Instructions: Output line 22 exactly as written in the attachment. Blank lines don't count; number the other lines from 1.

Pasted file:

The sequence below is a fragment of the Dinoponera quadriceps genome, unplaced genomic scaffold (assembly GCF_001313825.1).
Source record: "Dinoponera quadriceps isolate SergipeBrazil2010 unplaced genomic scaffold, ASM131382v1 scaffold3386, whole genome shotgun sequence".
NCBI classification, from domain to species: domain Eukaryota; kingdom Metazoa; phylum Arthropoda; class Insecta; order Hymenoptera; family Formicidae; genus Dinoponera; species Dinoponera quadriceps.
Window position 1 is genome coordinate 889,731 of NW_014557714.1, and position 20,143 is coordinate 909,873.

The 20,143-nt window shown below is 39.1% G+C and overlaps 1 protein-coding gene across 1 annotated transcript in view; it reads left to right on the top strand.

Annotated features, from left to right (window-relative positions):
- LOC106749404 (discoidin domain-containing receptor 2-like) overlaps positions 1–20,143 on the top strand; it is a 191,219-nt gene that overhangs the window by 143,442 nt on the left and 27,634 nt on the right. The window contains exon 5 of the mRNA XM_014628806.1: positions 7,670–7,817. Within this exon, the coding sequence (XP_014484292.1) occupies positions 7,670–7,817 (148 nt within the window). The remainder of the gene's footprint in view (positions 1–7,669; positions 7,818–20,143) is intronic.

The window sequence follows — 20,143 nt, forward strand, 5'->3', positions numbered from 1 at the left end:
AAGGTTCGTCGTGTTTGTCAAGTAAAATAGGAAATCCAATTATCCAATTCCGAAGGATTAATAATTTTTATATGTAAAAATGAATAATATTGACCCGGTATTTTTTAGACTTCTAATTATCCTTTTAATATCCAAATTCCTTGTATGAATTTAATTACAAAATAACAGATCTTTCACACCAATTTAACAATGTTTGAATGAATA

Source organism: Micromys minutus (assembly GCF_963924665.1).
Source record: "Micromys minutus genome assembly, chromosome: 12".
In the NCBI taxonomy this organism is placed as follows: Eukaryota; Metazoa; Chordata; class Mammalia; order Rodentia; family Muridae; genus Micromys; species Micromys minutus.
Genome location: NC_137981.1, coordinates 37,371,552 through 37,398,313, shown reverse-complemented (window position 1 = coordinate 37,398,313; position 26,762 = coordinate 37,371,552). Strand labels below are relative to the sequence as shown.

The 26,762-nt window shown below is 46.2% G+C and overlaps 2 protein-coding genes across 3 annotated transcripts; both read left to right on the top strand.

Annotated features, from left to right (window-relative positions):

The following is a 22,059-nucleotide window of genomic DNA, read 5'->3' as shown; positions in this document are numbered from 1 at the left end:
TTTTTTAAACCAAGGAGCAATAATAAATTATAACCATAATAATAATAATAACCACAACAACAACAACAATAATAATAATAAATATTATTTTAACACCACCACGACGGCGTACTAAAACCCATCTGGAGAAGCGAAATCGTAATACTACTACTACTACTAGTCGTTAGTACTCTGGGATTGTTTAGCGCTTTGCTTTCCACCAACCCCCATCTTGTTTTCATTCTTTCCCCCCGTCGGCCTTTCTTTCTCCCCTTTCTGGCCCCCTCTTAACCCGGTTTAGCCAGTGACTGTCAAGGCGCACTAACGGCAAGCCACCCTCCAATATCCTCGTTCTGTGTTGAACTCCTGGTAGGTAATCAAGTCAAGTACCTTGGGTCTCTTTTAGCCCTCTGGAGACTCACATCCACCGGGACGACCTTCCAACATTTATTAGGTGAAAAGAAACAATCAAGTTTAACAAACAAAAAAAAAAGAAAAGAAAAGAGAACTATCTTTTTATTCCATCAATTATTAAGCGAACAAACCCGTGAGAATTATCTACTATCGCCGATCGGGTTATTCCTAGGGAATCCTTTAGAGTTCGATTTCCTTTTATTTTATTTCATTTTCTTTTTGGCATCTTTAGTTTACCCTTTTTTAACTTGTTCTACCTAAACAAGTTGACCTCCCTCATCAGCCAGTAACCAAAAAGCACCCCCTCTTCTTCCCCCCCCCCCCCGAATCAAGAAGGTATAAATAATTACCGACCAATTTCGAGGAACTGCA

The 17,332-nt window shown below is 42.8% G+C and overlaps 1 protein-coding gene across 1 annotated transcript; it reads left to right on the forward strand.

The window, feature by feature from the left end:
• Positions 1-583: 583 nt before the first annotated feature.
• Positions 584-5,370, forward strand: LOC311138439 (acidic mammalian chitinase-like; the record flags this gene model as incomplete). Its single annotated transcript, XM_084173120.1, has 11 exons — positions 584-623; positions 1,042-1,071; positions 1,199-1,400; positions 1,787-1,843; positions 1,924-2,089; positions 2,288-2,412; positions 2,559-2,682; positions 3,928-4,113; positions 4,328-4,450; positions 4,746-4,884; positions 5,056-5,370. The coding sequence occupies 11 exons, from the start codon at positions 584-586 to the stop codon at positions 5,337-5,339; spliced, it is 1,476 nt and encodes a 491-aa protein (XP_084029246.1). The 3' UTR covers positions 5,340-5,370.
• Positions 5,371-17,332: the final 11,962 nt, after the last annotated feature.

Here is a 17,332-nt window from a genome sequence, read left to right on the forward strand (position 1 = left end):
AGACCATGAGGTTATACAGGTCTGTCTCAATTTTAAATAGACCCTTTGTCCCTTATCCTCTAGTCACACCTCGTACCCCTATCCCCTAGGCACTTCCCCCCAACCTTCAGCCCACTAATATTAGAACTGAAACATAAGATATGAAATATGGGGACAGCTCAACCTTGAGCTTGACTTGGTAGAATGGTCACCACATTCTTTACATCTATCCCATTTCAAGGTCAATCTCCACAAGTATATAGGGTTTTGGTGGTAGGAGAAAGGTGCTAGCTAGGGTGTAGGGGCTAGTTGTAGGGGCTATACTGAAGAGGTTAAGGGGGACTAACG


• Positions 5,371-17,332: the final 11,962 nt, after the last annotated feature.